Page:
Wild card weekend has concluded, and the Buffalo Bills are moving on to the divisional round of the NFL playoffs. But first, Next Gen Stats (NGS) has dropped its weekly accumulation of statistics from last week’s games, and multiple Bills made the cut, including quarterback Josh Allen, wide receivers Stefon Diggs and Gabe Davis, running backs Devin Singletary and James Cook, and even rookie cornerback Kaiir Elam.
Allen’s 52-yard completion to Diggs in the first quarter wound up being the most improbable of his career, and the longest against an eight-man blitz since 2016. He had just 1.1 yards of pass rush separation when he got the throw off, which traveled an air distance of 59.8 yards — the second-longest pass in NGS playoff era.
Per NGS, Diggs hauled in the deep pass with a completion probability of just 15.6% — the lowest of any catch in the playoffs in the last four seasons, and the lowest by any Bills player in any game in the NGS era.
Allen was blitzed on 52.2% of his dropbacks, his highest rate faced since Week 14 in 2020, and faced a career-high 47.8% pressure rate. He countered this scheme by throwing 11 deep passes — the most by any quarterback in a game this season. He went 4-of-11 for 139 yards, with one touchdown and one interception, on those throws. Buffalo clearly felt the deep-ball game was there, as Allen averaged 11.6 air yards per completion, 15.5 air yards per attempt, and 6.7 air yards past the sticks, all season highs.
This is where Diggs came in as a safety blanket when the Miami Dolphins sent the heat. Diggs caught all five of his targets for 102 yards, marking his most yards versus the blitz in a game since 2016. Per NGS, he caught seven passes for 114 yards and had a +20.0% catch rate over expected overall.
On the other side of the field was Davis, who caught five of seven targets on passes over 10 air yards for 105 yards and a touchdown. In the postseason (since 2020, in Davis’ case), on passes traveling 10 or more air yards, Davis has +5.9 receptions over expected (first), +145 receiving yards over expected (first), and six touchdowns (first). He had the lowest cushion of any receiver this week (3.7 yards), although he had a healthy average separation of three yards. His 23-yard touchdown grab had a completion probability of 31.1%, the fifth-most improbable of the week, and Davis had just 1.4 yards of sideline distance to get both feet in bounds.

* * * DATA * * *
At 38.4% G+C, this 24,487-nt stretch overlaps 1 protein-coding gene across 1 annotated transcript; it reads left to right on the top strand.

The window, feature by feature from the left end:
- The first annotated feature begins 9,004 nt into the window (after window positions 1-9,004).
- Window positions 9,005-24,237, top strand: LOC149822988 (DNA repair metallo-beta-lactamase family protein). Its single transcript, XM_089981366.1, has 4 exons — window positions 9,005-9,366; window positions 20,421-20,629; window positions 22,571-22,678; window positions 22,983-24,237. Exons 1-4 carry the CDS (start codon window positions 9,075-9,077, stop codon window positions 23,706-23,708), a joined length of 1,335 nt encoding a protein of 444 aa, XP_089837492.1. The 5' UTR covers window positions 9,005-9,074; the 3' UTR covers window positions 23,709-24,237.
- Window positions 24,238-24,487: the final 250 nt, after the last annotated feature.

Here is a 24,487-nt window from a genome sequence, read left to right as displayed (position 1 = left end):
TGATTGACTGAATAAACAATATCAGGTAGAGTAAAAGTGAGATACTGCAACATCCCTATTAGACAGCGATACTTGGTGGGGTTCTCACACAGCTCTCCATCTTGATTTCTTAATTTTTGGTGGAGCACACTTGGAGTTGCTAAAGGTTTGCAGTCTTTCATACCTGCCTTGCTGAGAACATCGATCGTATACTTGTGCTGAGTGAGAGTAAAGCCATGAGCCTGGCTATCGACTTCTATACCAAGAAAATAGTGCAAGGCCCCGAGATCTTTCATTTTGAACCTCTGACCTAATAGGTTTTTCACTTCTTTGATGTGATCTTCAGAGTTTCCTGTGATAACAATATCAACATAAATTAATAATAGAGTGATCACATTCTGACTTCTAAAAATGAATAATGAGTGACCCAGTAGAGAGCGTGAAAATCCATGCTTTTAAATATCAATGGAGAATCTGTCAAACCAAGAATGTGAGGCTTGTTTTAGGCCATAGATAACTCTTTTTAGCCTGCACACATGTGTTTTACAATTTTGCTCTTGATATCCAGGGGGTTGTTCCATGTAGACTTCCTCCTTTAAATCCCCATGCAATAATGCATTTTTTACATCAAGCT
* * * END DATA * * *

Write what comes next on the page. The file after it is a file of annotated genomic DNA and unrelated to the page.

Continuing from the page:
Although the run game wasn’t utilized too much, Singletary picked up a modest 48 yards on 10 carries (+11 rushing yards over expected) and faced a stacked box on 50% of his rushes. He gained yards over expecetd on 60% of his carries — the highest mark among running backs in the wild card round. Miami also stacked the box on 41.7% of Cook’s carries, which totaled out to 12 for 39 yards (-9 RYOE). Cook was also one of just four running backs to score a rushing touchdown over the weekend.
Buffalo’s defense came up big on multiple occasions, but one play that stood out was made by Elam on the final drive of the game for the Dolphins. He effectively broke up quarterback Skylar Thompson’s pass intended for tight end Mike Gesicki to force a turnover on downs. Per NGS, the rookie allowed just one reception for two yards and an interception on five targets. As a team, the Bills limited Thompson well, as his 44.7 passer rating was the lowest of the weekend, as well as his -15% completion percentage below expectation.
An interesting stat from NGS regarding both squads is that each team had 12 different players record a pressure, tying the NGS era record for the most players with a pressure in a game (24).